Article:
Nicholas Kristof is a true giant in the world of opinion writers. I love reading David Brooks (occasionally), Gail Collins, and Paul Krugman, among others. But it’s Nick Kristof—alone among opinion writers I’m aware of—who has focused on the slave trade, the abuse of young woman across the world, women generally, and really hard stuff.
So when I saw Some Inconvenient Gun Facts for Liberals about a month ago, I paid attention. Frankly, though, I was unimpressed. I felt like Mr. Kristof was reaching, and his piece gained no traction. We do need to understand the other side in any situation, but when the other side is wrong they’re wrong, plain and simple. And more guns solves nothing, save fattening the wallets of gun makers and the National Rifle Association.
That all said, I read with interest A Gun Dealer Talks Straight about Guns. It’s written by Mike Weisser, a gun dealer, and it’s posted at Nick Kristof’s blog site, On the Ground, at the New York Times.
Mr. Weisser begins his fine piece thusly:
Nicholas Kristof’s call for a “new strategy” to combat gun violence is both necessary and compelling, but the solutions he advances — in particular changing how gun control advocates explain and justify their positions to gun owners — I think need a different approach.
Mr. Weisser had me when, in his fourth paragraph, he noted the fact that he has sold more than 14,000 guns. I’ve been selling a service for almost 35 years, which surely explains why I think we need to pay attention to long-time vendors on the topic of their customers. As old as I am, it take a lot to sell me on a case. On the other hand, Mr. Weisser sells a product, so he’s a little less choosy about his customers. Nevertheless, he notes: “Most gun owners keep guns around because they were raised in families that always had guns.” He makes the following observation, as well:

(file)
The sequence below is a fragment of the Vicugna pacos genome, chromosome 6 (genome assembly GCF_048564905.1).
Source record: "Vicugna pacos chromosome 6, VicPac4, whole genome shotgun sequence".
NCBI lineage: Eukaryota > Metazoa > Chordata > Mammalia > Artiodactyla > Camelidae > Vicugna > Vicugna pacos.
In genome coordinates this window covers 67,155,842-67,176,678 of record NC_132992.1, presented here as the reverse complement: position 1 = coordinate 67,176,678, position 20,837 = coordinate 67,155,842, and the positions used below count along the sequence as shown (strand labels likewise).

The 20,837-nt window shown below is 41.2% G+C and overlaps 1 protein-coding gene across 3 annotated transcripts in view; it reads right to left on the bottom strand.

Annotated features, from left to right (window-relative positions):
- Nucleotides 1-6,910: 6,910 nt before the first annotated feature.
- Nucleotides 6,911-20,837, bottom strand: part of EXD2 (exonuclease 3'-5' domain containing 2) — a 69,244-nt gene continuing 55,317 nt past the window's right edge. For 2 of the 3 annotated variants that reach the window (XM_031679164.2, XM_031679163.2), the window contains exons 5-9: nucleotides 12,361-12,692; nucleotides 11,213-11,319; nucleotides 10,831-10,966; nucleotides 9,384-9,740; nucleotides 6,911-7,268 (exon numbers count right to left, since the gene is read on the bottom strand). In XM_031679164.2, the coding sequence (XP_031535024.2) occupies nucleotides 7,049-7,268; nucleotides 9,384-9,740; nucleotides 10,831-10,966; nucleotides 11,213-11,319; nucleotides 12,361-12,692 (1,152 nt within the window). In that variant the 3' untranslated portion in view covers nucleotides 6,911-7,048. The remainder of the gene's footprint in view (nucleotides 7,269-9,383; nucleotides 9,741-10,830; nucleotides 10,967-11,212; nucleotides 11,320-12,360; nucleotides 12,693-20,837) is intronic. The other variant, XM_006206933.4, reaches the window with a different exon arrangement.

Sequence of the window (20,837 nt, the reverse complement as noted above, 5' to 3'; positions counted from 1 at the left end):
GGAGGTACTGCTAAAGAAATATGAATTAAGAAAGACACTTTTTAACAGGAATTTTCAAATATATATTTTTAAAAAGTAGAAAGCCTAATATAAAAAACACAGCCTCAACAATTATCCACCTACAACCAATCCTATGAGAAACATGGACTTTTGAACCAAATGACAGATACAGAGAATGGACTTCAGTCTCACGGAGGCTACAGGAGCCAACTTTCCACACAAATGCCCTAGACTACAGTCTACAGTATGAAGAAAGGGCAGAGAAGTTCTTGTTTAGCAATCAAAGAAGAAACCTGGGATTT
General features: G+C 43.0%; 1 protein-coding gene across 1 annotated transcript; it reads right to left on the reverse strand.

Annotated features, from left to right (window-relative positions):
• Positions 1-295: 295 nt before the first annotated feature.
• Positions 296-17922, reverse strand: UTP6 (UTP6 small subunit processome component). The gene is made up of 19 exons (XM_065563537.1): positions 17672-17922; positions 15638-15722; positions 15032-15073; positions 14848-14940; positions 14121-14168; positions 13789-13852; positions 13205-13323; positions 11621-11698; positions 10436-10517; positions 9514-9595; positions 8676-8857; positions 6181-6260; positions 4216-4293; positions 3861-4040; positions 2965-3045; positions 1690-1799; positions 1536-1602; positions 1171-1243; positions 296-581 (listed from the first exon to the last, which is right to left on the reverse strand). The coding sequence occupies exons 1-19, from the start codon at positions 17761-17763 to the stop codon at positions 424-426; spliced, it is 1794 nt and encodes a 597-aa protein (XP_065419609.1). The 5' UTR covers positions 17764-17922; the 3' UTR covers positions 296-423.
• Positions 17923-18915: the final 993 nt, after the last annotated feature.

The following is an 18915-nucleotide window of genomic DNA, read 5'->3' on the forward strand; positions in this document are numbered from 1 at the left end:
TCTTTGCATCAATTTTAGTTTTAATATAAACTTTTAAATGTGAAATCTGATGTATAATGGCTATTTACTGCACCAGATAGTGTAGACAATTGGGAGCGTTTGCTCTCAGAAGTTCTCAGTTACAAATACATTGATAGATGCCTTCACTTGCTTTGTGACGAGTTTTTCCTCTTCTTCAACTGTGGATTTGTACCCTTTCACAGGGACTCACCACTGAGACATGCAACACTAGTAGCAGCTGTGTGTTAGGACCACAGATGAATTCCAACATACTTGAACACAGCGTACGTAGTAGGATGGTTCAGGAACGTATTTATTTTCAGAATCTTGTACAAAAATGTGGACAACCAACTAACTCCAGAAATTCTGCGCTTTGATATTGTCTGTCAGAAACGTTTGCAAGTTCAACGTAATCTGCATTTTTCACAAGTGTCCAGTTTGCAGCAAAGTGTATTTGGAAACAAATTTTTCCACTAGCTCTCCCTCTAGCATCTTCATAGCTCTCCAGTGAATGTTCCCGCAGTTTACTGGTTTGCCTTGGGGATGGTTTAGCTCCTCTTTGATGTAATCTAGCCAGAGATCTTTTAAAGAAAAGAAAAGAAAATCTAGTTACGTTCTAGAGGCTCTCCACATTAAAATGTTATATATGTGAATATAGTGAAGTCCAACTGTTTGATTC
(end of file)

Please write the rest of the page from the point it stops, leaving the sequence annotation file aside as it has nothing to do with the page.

Despite what the N.R.A. says about people, not guns killing other people, there is no consumer product as lethal as a gun. But walk up to a guy (and it’s still almost always a guy) who is lovingly caressing the gun he just bought and tell him that what he’s holding is a lethal weapon and he’ll stare at you in disbelief. Ask him why he just plunked down $600 and he’ll stare at you again. He bought that gun because he likes buying guns — it’s as simple as that. He may mumble something about the 2nd Amendment because that’s what he’s been told, but if you think picking up a gun is any less impulsive than buying any other nonessential consumer item, think again.
In the end, Mr. Weisser offers a very pallid solution—“gun owners should be willing to support sensible responses to gun violence like background checks and safe storage laws”—but his comments about why men buy guns matter. We live in a cultural divide. I cannot imagine ever having a gun in my home, but I have close friends like the men Mr. Weisser describes, as well as guys who own guns for protection which they keep locked up in safes. (“Uh, excuse me, Mr. Intruder, would you for just a moment wait before you do something awful, so that I can get my Gott, which I keep locked up to protect my granchildren?”) I also have friends—mostly women—who keep a baseball bat at the ready. It won’t stop a bullet, but it put lots of hurt on someone
I commend Mr. Kristof for raising the issue of guns, and for providing Mr. Weisser with a platform. I applaud Mr. Weisser, as well, for his candor (albeit while noting that it’s likely that one or more of those 14,000 weapons has harmed someone.) In furtherance of their efforts, we need a dialogue which does not involve Wayne LaPierre’s salary, gun industry profits, Obama taking away guns, nonsensical claims about protection, etc. We have a gigantic problem, and smart people need to come together to solve it.